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Fan dance, bhangra, and Afro-Caribbean dance meet at Culture X

Fan dance, bhangra, and Afro-Caribbean dance meet at Culture X

By Alana Hodson

Section: Arts

May 6, 2016

The annual Culture X event created excitement throughout campus as students eagerly anticipated the amazing variety of talents that Brandeis has to offer. On Saturday, April 16 at 6 p.m. the Levin Ballroom housed a lively crowd as Culture X Arise began with opening speeches from the Culture X chair members Yeng Her ’16, Harlharrissa Lagardere ’16, Estela Lozano ’16 and Joy Zhang ’17. Culture X is a part of the Intercultural Center (ICC) and “seeks to celebrate the diversity that exists within the Brandeis community.” This year’s theme was ARISE, chosen “to represent our strives to move forward as a community.”

The primary type of performance throughout the night was dance, and Brandeisians certainly delivered. Several dances were traditional forms of cultural dance including the BKSA Fan Dance, BNAT, Rebelle, Zapateado and Brandeis Bhangra. The BKSA Fan dance is a traditional dance of Korea featuring brightly colored fans decorated with flowers and emphasizing the colors green, white and pink. The dance is meant to represent nature and originates from both shamanic dance and from the court of the Joseon Dynasty. Rebelle’s traditional Afro-Caribbean dance was high energy and rocked the stage with their riveting performance. It also held a special meaning as it symbolized “Umoja” which is the spirit of Togetherness. The last performance of the night, Brandeis Bhangra, ended Culture X Arise with the biggest routine, complete with bursts of colored powder and amazingly synchronized movements that had the audience dancing in their seats. Bhangra is a dance group which performs the style of dance originating from northern India in the Punjab state.

Carmen Landaverde ’19, a dancer for Rebelle, said, “My experience performing in the show was one like no other. I don’t normally like being on stage—I’m more of a behind the scenes type of person, but Linda Phiri ’16 pulled me into dance with Rebelle after seeing me dance at the library party. Working with everyone was truly amazing. We all went so hard during the performance, and hearing the crowd cheer while we danced kept us going until the end. Everyone’s hard work and passion in their dance and culture just made this experience even more memorable. To me, it seemed like finally there was a show that displayed the pool of diversity this campus can start to offer. I can’t wait to see what next year’s Culture X will bring, and I’ll always keep my seniors Linda, MacRegga [Severe] ’16 and Tawanna [Johnson] ’16 in mind while dancing.”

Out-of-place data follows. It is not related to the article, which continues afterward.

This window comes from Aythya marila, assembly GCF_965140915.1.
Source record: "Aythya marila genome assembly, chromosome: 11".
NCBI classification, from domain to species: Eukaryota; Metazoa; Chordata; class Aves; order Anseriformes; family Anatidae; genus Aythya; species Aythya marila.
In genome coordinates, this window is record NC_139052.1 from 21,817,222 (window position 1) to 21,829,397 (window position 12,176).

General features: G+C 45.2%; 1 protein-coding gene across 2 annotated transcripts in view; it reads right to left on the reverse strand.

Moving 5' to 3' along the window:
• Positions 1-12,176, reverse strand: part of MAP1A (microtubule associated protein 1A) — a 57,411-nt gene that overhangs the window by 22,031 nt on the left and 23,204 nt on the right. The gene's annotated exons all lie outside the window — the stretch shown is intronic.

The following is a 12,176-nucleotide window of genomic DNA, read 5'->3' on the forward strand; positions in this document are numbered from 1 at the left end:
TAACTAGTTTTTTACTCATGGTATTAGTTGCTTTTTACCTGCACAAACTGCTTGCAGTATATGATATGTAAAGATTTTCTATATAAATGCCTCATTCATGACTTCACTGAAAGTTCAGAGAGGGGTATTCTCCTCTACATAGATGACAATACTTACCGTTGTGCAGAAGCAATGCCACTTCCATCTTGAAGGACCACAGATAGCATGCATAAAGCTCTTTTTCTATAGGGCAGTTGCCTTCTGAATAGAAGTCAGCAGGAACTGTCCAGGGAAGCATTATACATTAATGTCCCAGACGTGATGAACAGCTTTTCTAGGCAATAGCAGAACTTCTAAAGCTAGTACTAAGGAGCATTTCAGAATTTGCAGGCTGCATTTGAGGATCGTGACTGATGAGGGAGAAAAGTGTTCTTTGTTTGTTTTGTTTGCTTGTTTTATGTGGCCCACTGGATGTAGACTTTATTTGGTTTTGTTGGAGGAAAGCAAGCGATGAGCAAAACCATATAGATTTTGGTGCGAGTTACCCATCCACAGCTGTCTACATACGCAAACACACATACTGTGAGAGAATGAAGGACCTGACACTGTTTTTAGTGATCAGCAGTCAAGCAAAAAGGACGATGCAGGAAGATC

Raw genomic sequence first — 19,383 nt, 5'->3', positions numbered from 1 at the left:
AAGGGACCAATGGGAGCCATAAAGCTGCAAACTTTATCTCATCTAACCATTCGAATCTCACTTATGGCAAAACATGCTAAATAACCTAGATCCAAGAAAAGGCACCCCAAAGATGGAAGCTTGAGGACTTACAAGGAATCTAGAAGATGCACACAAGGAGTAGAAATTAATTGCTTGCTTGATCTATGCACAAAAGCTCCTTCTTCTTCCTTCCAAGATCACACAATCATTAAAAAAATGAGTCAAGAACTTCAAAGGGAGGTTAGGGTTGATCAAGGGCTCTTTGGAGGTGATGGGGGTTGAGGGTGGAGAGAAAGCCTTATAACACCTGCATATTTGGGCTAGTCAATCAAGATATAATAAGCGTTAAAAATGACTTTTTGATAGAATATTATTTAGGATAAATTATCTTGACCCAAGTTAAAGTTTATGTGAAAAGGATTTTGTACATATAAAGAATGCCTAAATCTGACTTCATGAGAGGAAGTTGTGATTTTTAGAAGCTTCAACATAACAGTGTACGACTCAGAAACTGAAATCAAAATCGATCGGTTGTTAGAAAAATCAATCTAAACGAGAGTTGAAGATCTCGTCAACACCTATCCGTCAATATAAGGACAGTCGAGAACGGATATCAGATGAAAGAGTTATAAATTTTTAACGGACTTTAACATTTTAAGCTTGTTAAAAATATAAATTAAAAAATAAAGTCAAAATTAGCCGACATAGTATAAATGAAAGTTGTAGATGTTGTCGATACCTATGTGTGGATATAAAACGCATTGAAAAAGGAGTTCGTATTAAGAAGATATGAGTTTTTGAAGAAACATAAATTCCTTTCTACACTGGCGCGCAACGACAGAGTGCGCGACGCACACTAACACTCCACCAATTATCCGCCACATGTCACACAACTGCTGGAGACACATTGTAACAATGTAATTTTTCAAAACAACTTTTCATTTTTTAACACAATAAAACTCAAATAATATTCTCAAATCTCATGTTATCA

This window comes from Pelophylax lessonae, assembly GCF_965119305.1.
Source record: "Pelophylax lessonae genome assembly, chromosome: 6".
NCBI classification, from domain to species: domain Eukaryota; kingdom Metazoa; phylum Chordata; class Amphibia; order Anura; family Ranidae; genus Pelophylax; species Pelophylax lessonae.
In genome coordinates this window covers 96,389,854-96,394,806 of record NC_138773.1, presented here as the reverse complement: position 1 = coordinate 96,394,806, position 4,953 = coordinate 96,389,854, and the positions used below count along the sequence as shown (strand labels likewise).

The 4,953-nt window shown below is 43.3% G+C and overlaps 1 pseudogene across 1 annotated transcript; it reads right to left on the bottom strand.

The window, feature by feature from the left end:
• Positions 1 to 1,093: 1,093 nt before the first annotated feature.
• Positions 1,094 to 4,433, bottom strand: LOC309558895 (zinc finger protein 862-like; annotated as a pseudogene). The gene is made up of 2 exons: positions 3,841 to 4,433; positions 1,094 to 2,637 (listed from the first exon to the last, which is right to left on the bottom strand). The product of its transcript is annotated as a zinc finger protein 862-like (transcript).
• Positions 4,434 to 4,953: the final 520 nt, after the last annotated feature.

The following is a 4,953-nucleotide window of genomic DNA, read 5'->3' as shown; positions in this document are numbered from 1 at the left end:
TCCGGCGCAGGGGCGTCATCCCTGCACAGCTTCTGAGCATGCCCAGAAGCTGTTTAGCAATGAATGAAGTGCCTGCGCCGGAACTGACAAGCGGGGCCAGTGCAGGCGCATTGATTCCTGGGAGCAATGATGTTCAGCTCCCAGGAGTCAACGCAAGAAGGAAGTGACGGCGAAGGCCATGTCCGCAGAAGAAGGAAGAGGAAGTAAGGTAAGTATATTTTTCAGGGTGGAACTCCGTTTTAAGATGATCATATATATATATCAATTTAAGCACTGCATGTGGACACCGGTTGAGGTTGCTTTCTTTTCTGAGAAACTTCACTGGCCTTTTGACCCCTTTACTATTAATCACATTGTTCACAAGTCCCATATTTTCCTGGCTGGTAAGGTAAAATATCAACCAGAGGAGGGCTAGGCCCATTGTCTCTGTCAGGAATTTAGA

Dong-Min Sung ’19, a dancer for Stop Motion and BKSA KPOP, also shared his experience. “I think Culture X was our best show in the semester. I remember how many people cheered after our performance and it made me feel encouraged that people appreciated and enjoyed our dance performance.” Also sharing her thoughts on performing in Culture X as a part of Manginah is Mira Pomerantz ’18, who says, “Participating in Culture X was great because we got to perform for people who aren’t usually exposed to Jewish culture. The audience was always extremely enthusiastic and cheering loudly for everyone’s performances.”

The traditional dances gave the audience insight into the different cultural performance styles of other countries, but there were still so many other dance groups that gave outstanding performances in modern dance, including BKSA KPOP, Platinum Step Team, Stop Motion, Hooked on Tap, Toxic, Adagio, Ballroom Dance Team and Swing Dance Team. The Platinum Step Team’s rhythmic beat and near-perfect synchronization displayed the hard work and discipline that went into their routine. They also put an interesting twist on their performance by “stepping” off the stage and down the middle of the ballroom, exiting through the doors behind the audience. Toxic, a relatively new group representing a style of dance originating in the South called majorette, gave an awesome performance, demonstrating their endurance, flexibility and their ability to effortlessly coordinate with each other on stage.

Finally, there were also several non-dance performances that shone in their own light, leaving the audience with the complete picture of Culture X and all it embodies. These included JNJ, a group dedicated to showing love and support to underrepresented groups in society, Priya DeBerry ’17, who delivers impressive renditions of modern songs on the violin, and Mackalani Mack ’16, Brandon Ferrier ’18, and Joel Burt-Miller ’16, “a group of homies who love music and love to perform.” The Brandeis Traditional Music Club also delivered a fascinating performance utilizing a diverse collection of different cultural instruments, as their club’s unique feature is “to perform traditional music of different countries, adding modern elements, to create original music based on traditional music by combining various kinds of traditional instruments.”

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